Participants were 37 adult volunteers (35 men, 2 women) recruited from the adult infectious disease clinic at Auckland Hospital, New Zealand. Thirty-one of the sample identified themselves as European and 3 as being Maori or Pacific Islanders, and 3 were from other ethnic groups. Patients were recruited through posters in the infectious disease clinic and through physician referrals at Auckland Hospital. People were eligible for the study if they had documented HIV infection, had been regularly attending the infectious diseases clinic at Auckland Hospital for at least 2 years, had not had their antiretroviral drug regimen changed in the previous 12 months, and had no change in the treatment regimen anticipated by their physician in the subsequent 12 months. Participants had a mean age of 45 years (range, 23–67 years). One additional participant, whose data are not included, withdrew from the study after the first writing session. A meta-analysis of previous emotional writing studies suggests that the average effect size for this sort of intervention in healthy subjects is d = 0.47 (7), although the effect size in clinical samples appears to be much higher (d = 0.68; 5). Because the main effect in our study was evaluated using an analysis of variance (ANOVA) test, a power analysis for a balanced design based on the more conservative (d = 0.47) effect size indicated that our sample size of 38 could detect ANOVA main effects with 80% power and an alpha of 0.05.
Design and Procedure
With informed consent and ethics committee approval, participants were randomly assigned to the intervention or control group using a list generated from a random number table. Randomization was conducted by the study administrator, who provided group assignment in opaque envelopes to the researcher enrolling participants in the study. Infectious diseases clinic doctors were blind to group assignment. Twenty participants were randomized to the experimental (emotional writing) group and 17 to the control group. The study was completed between March and December 2000.
All participants, who were assessed individually, wrote for 30 minutes on 4 consecutive days using a desktop computer in a small, private, dimly lit room. All writing was anonymous, and participants identified themselves by a self-generated 4-digit alphanumeric code. Using a protocol similar to that of other written disclosure trials (1, 3, 5), the intervention group was asked to write about the most traumatic and emotional experiences of their lives. They were encouraged to explore their deepest thoughts and feelings about an event that they had not previously discussed with others. Subjects were told that they could write about HIV-related topics or any other issues of emotional importance to them. In their 4 writing sessions, the control group participants were instructed to write about how they used their time, but with slightly different orientations each day: what they had done in the previous 24 hours, and what their plans were for the next 24 hours, the next week, and the next 12 months. They were encouraged to write in a purely descriptive and objective way with minimum expression of emotions.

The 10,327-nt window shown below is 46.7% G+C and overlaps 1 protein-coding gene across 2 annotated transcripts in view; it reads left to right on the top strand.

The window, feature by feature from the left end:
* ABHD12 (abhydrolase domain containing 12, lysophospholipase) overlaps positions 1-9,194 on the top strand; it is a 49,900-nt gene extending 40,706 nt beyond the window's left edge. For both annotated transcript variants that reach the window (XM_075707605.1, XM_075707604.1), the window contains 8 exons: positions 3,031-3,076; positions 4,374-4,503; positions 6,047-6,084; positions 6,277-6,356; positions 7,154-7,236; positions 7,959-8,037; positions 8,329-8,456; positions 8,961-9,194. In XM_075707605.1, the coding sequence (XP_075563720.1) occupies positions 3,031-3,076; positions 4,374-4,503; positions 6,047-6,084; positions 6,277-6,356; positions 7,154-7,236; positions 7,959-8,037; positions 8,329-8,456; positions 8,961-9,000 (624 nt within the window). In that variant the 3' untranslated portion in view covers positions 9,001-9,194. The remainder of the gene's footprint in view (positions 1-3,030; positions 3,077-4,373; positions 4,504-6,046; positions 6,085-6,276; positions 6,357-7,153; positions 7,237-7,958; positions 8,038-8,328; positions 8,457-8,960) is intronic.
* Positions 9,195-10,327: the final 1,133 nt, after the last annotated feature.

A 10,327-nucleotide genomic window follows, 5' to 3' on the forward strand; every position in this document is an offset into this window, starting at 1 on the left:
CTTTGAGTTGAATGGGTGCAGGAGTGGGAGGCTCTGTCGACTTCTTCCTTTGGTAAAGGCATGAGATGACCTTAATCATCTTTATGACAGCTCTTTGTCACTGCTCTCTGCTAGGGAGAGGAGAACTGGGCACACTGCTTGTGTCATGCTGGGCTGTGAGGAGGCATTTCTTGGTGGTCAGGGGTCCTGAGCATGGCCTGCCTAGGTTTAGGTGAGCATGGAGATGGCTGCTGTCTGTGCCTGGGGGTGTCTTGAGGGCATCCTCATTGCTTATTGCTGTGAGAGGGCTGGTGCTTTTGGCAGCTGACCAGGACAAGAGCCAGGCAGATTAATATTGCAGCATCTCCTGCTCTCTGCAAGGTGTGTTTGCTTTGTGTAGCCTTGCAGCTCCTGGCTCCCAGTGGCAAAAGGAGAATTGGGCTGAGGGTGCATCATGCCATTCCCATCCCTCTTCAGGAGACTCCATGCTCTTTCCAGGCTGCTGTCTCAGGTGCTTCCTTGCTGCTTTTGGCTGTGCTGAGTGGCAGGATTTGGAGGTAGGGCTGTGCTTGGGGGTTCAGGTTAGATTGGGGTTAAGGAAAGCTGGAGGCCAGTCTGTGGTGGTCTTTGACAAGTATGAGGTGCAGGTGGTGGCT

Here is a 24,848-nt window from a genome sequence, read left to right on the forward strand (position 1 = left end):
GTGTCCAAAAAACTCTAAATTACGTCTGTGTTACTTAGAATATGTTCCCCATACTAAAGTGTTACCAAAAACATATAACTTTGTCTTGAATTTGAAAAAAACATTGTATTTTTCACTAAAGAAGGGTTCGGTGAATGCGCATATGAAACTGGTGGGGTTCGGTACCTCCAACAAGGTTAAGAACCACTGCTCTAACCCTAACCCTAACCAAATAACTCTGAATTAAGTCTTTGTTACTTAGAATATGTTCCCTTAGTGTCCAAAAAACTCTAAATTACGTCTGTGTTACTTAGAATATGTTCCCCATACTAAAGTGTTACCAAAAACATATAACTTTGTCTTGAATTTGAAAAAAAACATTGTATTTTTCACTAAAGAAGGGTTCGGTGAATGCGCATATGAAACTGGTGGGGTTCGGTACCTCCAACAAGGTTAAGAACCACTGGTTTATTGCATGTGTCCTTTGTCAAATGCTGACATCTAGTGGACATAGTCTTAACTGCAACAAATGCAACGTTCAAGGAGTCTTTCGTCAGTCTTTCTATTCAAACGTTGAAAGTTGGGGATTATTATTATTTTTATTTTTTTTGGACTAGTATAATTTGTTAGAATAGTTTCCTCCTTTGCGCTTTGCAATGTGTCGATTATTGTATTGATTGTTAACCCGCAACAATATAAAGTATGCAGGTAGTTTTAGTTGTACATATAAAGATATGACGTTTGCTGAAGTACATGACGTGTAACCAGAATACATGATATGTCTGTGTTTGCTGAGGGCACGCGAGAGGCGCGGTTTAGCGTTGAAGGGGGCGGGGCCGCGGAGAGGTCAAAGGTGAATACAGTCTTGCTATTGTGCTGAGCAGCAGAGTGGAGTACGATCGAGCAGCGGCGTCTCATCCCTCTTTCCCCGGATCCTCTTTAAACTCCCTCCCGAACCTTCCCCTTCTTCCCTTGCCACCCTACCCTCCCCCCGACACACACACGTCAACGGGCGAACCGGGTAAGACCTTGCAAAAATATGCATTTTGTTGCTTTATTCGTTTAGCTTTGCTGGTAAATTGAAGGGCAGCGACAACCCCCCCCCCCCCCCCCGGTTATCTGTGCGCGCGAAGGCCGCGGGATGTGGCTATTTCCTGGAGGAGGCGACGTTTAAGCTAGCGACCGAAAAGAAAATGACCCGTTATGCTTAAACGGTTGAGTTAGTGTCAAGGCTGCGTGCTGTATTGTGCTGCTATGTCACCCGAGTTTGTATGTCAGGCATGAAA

Before starting the study, participants completed the 14-item Perceived Stress Scale (17). This measure was used to assess the degree to which participants found their daily lives over the period of the past 4 weeks to be unpredictable, uncontrollable, and overloading. Subjects rated their responses from “never,” 1, to “very often,” 5. The Cronbach alpha for the scale was 0.94. Participants also competed the following self-rated health item before the study began: “Compared with the person in excellent health, how would you rate your health at the present time?” This item was rated on a 7-point scale from “terrible,” 1, to “excellent,” 7.
After each writing session, participants rated their day’s writing to the extent that it was meaningful and revealing of their emotions, and how much they had held back from previously discussing this material with others, using a 7-point scale from “not at all” to “a great deal.”
The patient’s HIV viral load and CD4+ lymphocyte counts during the 2 years before study recruitment were obtained from the patients’ clinical records. HIV viral load was determined using a quantitative reverse-transcriptase polymerase chain reaction assay (Amplicor HIV-1 Monitor, Roche Diagnostic Systems), whereas CD4+ lymphocyte count was determined by flow cytometry. These measures were repeated at 2 weeks, 3 months, and 6 months after writing. Physicians caring for patients in the trial were blind to participant group assignment.